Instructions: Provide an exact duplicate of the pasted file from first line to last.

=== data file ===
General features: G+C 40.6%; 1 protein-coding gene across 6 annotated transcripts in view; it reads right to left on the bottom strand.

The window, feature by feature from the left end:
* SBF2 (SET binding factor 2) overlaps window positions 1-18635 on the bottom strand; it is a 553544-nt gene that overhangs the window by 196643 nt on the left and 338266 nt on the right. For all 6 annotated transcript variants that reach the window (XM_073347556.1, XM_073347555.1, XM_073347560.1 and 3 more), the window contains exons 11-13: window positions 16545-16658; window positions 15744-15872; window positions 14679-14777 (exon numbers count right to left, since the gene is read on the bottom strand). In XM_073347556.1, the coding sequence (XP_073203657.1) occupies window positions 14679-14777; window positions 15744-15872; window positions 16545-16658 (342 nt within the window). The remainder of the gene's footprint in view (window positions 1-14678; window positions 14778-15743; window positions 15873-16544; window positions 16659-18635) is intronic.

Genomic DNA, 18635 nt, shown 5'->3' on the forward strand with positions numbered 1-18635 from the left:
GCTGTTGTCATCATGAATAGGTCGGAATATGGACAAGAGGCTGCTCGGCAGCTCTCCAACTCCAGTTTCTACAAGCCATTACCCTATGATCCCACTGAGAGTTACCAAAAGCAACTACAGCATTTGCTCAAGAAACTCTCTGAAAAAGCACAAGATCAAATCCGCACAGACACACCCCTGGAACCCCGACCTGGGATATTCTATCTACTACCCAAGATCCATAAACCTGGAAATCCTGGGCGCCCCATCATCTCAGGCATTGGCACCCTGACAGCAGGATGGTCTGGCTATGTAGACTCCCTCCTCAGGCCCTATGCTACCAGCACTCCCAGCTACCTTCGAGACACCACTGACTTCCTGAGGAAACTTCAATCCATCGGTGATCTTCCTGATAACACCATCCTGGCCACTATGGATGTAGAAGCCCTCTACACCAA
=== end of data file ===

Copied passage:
General features: G+C 40.6%; 1 protein-coding gene across 6 annotated transcripts in view; it reads right to left on the bottom strand.

The window, feature by feature from the left end:
* SBF2 (SET binding factor 2) overlaps window positions 1-18635 on the bottom strand; it is a 553544-nt gene that overhangs the window by 196643 nt on the left and 338266 nt on the right. For all 6 annotated transcript variants that reach the window (XM_073347556.1, XM_073347555.1, XM_073347560.1 and 3 more), the window contains exons 11-13: window positions 16545-16658; window positions 15744-15872; window positions 14679-14777 (exon numbers count right to left, since the gene is read on the bottom strand). In XM_073347556.1, the coding sequence (XP_073203657.1) occupies window positions 14679-14777; window positions 15744-15872; window positions 16545-16658 (342 nt within the window). The remainder of the gene's footprint in view (window positions 1-14678; window positions 14778-15743; window positions 15873-16544; window positions 16659-18635) is intronic.

Genomic DNA, 18635 nt, shown 5'->3' on the forward strand with positions numbered 1-18635 from the left:
GCTGTTGTCATCATGAATAGGTCGGAATATGGACAAGAGGCTGCTCGGCAGCTCTCCAACTCCAGTTTCTACAAGCCATTACCCTATGATCCCACTGAGAGTTACCAAAAGCAACTACAGCATTTGCTCAAGAAACTCTCTGAAAAAGCACAAGATCAAATCCGCACAGACACACCCCTGGAACCCCGACCTGGGATATTCTATCTACTACCCAAGATCCATAAACCTGGAAATCCTGGGCGCCCCATCATCTCAGGCATTGGCACCCTGACAGCAGGATGGTCTGGCTATGTAGACTCCCTCCTCAGGCCCTATGCTACCAGCACTCCCAGCTACCTTCGAGACACCACTGACTTCCTGAGGAAACTTCAATCCATCGGTGATCTTCCTGATAACACCATCCTGGCCACTATGGATGTAGAAGCCCTCTACACCAA